Case Report - January 8, 2021

You're reading Case Report, a digest of our expert network's best research, analysis, and policy recommendations related to the COVID-19 pandemic.

It’s a new year, and though the vaccine rollout has begun in earnest, the coronavirus crisis is as bad as ever. The people who have been suffering the most during this pandemic continue to bear the brunt of the virus’ destruction. And the distribution of the vaccine has been slower than expected. In this Case Report, SSN members highlight how different communities, from incarcerated people or drug users to Black health workers or Spanish-speakers, are faring in this moment. 

It decimated our staff’: Covid ravages Black and brown health workers in US
COVID-19 has already taken a disproportionate toll on Black and Latino Americans. Those disparities now also extend to Black health care workers, who, according to sociologist Adia Wingfield, tend to seek out public-sector care where they know they’ll be treating communities of color. [The Guardian]

States Say They’re Decarcerating, Yet 1 in 5 Prisoners Has Had COVID
Incarcerated populations are some of the most vulnerable to COVID-19 infection, but states’ promises to decarcerate their prisons have gone largely unfulfilled, notes criminal justice scholar Nazgol Ghandnoosh. And even when states have released incarcerated people, Ghandnoosh argues that it’s impossible to know how many releases were actually influenced by the pandemic and how many were previously scheduled. [Truthout]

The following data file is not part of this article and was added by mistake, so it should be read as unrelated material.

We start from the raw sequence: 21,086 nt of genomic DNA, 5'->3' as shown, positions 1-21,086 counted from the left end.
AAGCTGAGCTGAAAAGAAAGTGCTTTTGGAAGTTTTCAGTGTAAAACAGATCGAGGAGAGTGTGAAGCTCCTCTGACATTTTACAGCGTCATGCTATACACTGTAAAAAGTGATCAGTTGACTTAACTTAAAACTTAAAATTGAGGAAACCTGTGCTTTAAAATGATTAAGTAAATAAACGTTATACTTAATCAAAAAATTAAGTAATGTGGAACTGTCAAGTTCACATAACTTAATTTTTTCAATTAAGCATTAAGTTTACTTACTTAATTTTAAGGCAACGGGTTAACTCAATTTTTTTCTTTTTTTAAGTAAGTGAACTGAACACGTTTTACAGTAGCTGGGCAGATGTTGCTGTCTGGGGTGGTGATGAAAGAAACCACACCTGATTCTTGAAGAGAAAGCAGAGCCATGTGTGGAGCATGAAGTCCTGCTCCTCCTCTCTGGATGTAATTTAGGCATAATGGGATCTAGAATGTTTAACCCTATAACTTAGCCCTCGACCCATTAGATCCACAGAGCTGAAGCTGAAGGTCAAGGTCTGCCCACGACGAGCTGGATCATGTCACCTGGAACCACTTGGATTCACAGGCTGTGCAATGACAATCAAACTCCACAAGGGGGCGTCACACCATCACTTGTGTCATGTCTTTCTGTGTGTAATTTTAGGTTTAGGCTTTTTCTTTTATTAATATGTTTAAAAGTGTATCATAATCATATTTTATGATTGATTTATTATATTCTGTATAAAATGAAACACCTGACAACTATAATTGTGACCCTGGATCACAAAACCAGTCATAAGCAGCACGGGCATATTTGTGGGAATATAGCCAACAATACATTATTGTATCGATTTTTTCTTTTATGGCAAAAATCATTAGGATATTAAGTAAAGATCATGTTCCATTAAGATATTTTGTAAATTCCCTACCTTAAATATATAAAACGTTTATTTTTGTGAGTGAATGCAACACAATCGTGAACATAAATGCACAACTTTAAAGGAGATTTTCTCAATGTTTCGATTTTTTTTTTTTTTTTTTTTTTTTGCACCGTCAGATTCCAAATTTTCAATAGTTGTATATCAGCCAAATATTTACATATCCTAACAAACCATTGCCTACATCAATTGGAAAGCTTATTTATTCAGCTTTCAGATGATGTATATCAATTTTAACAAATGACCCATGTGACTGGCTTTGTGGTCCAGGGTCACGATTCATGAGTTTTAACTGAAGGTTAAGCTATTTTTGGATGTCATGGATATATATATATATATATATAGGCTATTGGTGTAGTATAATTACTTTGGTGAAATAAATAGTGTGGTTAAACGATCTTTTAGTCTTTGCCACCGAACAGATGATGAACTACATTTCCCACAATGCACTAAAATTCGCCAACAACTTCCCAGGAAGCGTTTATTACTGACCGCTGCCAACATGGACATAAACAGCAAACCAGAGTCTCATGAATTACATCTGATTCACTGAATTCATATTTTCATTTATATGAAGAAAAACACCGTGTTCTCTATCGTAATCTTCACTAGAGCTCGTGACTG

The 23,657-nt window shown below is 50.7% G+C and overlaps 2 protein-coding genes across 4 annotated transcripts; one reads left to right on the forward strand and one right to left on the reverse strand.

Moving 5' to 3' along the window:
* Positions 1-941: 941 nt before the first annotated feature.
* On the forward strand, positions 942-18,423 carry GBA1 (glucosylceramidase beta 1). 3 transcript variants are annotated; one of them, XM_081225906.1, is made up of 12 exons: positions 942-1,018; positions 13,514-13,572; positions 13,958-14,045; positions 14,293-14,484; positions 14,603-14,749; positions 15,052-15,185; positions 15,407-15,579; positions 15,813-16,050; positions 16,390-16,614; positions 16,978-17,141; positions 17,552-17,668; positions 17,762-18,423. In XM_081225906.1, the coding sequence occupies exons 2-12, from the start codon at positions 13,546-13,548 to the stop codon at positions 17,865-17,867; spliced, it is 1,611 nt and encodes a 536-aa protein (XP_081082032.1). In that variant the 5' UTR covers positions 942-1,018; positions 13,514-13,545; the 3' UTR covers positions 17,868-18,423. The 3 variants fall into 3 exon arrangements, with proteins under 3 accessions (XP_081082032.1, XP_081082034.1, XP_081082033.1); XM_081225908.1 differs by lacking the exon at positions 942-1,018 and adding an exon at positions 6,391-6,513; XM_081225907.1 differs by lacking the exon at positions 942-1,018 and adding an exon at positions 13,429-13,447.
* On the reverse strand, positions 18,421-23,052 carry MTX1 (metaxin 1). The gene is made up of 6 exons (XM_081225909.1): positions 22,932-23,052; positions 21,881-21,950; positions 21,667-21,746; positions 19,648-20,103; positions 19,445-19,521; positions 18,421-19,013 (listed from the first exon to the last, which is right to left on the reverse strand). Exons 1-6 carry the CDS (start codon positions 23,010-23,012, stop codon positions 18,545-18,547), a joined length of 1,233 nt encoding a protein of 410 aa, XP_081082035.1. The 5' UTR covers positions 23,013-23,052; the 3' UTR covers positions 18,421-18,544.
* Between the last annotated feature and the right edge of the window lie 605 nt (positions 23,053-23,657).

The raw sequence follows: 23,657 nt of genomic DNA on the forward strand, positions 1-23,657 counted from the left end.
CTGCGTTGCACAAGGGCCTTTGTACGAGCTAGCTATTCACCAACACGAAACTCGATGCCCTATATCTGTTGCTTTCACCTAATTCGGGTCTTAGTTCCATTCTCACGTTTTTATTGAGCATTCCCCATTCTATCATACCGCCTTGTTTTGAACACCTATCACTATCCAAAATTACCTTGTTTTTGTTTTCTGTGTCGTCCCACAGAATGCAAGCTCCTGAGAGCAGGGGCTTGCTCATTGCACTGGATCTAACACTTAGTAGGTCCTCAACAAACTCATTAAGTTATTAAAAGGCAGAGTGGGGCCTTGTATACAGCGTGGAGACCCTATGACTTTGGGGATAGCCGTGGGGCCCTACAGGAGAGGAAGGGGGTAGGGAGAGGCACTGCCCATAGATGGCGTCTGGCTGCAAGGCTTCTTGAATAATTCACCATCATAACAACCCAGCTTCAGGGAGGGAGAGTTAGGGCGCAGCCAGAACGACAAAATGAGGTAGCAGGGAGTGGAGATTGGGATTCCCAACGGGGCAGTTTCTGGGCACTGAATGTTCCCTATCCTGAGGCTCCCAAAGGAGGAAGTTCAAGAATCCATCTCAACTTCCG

'We're Not Against It:' COVID-19 Vaccine Poses Questions For Iowa's Spanish-Speakers
Diving into the history behind vaccine hesitancy among Spanish-speakers, historian Lina-Maria Murillo explains that the forced sterilization of thousands of Spanish-speaking women in the 1970s and 80s has caused a catastrophic rift between them and health professionals, breeding distrust that often stays with a community for generations. [Iowa Public Radio]

What’s behind the historic spike in drug overdose deaths under COVID-19
The opioid crisis “got a heckuva lot worse” during COVID-19, says psychologist Keith Humphreys, who predicts that the stressors of the pandemic will continue to contribute to skyrocketing overdose rates in the months following the vaccine rollout. [PBS]

'Hellish': Covid deaths have struck younger Latinos. Here's the economic, social fallout.
According to the CDC, COVID-19 has killed more than 54,000 Latinos as of December 23rd, and that’s likely an undercount. Commenting on this dire situation, political scientist Gabriel Sanchez notes that the only silver lining he sees is an increased awareness of what can happen when people don’t have access to basic necessities, like health care and the internet - something that will need to be fixed to have a full economic recovery. [NBC News]